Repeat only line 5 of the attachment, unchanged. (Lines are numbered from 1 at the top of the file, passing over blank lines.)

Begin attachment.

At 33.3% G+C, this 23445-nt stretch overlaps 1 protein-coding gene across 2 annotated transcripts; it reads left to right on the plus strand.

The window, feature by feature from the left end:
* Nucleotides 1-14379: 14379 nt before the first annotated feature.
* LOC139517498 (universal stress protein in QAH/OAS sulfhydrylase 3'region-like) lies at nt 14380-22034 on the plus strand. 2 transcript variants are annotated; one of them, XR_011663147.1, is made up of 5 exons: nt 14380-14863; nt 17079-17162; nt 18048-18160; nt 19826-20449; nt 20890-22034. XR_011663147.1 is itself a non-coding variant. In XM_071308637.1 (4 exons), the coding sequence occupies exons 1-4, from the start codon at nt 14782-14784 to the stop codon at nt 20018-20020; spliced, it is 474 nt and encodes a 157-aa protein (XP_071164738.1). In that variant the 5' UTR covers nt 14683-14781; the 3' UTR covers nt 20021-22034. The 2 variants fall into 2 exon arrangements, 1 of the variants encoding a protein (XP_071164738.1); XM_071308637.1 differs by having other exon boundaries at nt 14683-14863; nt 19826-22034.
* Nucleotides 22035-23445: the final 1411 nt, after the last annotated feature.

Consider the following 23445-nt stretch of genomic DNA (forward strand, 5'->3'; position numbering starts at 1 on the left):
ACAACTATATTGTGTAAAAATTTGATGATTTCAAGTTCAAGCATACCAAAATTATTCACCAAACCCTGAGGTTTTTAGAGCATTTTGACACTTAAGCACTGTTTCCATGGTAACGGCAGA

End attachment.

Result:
* Nucleotides 22035-23445: the final 1411 nt, after the last annotated feature.